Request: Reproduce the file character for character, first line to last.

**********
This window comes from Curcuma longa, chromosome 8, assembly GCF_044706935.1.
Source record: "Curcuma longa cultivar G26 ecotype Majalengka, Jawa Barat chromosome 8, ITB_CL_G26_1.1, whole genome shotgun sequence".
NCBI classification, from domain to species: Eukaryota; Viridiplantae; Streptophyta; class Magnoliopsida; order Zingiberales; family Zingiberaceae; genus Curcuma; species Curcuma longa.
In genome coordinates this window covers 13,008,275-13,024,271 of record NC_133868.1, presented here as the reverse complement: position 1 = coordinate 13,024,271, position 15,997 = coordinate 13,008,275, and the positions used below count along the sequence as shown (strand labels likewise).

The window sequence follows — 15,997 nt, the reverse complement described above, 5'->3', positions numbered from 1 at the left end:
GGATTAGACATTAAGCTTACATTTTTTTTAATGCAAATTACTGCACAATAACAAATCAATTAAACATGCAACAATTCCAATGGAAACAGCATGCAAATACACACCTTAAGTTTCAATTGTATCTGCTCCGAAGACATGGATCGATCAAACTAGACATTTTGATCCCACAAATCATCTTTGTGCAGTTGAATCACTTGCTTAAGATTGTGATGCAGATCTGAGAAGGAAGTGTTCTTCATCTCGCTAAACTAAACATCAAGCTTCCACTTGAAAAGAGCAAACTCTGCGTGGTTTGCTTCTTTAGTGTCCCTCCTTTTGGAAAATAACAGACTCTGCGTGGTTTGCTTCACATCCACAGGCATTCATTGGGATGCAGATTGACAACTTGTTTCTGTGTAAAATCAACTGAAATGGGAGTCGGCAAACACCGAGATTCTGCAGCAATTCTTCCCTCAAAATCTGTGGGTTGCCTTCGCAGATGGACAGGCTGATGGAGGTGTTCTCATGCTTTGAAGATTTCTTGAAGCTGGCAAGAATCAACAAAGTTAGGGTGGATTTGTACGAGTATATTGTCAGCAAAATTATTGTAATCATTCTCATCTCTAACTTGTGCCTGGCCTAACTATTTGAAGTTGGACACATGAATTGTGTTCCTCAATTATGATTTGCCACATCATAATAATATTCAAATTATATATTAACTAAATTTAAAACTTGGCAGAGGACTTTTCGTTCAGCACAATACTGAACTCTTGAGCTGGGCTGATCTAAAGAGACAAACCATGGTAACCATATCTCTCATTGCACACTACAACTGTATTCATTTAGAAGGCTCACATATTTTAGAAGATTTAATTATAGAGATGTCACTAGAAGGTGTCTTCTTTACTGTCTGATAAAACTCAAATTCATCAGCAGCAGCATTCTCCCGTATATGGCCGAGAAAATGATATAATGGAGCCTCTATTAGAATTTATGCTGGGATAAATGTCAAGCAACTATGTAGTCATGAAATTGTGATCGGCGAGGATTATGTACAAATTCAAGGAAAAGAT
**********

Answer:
This window comes from Curcuma longa, chromosome 8, assembly GCF_044706935.1.
Source record: "Curcuma longa cultivar G26 ecotype Majalengka, Jawa Barat chromosome 8, ITB_CL_G26_1.1, whole genome shotgun sequence".
NCBI classification, from domain to species: Eukaryota; Viridiplantae; Streptophyta; class Magnoliopsida; order Zingiberales; family Zingiberaceae; genus Curcuma; species Curcuma longa.
In genome coordinates this window covers 13,008,275-13,024,271 of record NC_133868.1, presented here as the reverse complement: position 1 = coordinate 13,024,271, position 15,997 = coordinate 13,008,275, and the positions used below count along the sequence as shown (strand labels likewise).

The window sequence follows — 15,997 nt, the reverse complement described above, 5'->3', positions numbered from 1 at the left end:
GGATTAGACATTAAGCTTACATTTTTTTTAATGCAAATTACTGCACAATAACAAATCAATTAAACATGCAACAATTCCAATGGAAACAGCATGCAAATACACACCTTAAGTTTCAATTGTATCTGCTCCGAAGACATGGATCGATCAAACTAGACATTTTGATCCCACAAATCATCTTTGTGCAGTTGAATCACTTGCTTAAGATTGTGATGCAGATCTGAGAAGGAAGTGTTCTTCATCTCGCTAAACTAAACATCAAGCTTCCACTTGAAAAGAGCAAACTCTGCGTGGTTTGCTTCTTTAGTGTCCCTCCTTTTGGAAAATAACAGACTCTGCGTGGTTTGCTTCACATCCACAGGCATTCATTGGGATGCAGATTGACAACTTGTTTCTGTGTAAAATCAACTGAAATGGGAGTCGGCAAACACCGAGATTCTGCAGCAATTCTTCCCTCAAAATCTGTGGGTTGCCTTCGCAGATGGACAGGCTGATGGAGGTGTTCTCATGCTTTGAAGATTTCTTGAAGCTGGCAAGAATCAACAAAGTTAGGGTGGATTTGTACGAGTATATTGTCAGCAAAATTATTGTAATCATTCTCATCTCTAACTTGTGCCTGGCCTAACTATTTGAAGTTGGACACATGAATTGTGTTCCTCAATTATGATTTGCCACATCATAATAATATTCAAATTATATATTAACTAAATTTAAAACTTGGCAGAGGACTTTTCGTTCAGCACAATACTGAACTCTTGAGCTGGGCTGATCTAAAGAGACAAACCATGGTAACCATATCTCTCATTGCACACTACAACTGTATTCATTTAGAAGGCTCACATATTTTAGAAGATTTAATTATAGAGATGTCACTAGAAGGTGTCTTCTTTACTGTCTGATAAAACTCAAATTCATCAGCAGCAGCATTCTCCCGTATATGGCCGAGAAAATGATATAATGGAGCCTCTATTAGAATTTATGCTGGGATAAATGTCAAGCAACTATGTAGTCATGAAATTGTGATCGGCGAGGATTATGTACAAATTCAAGGAAAAGAT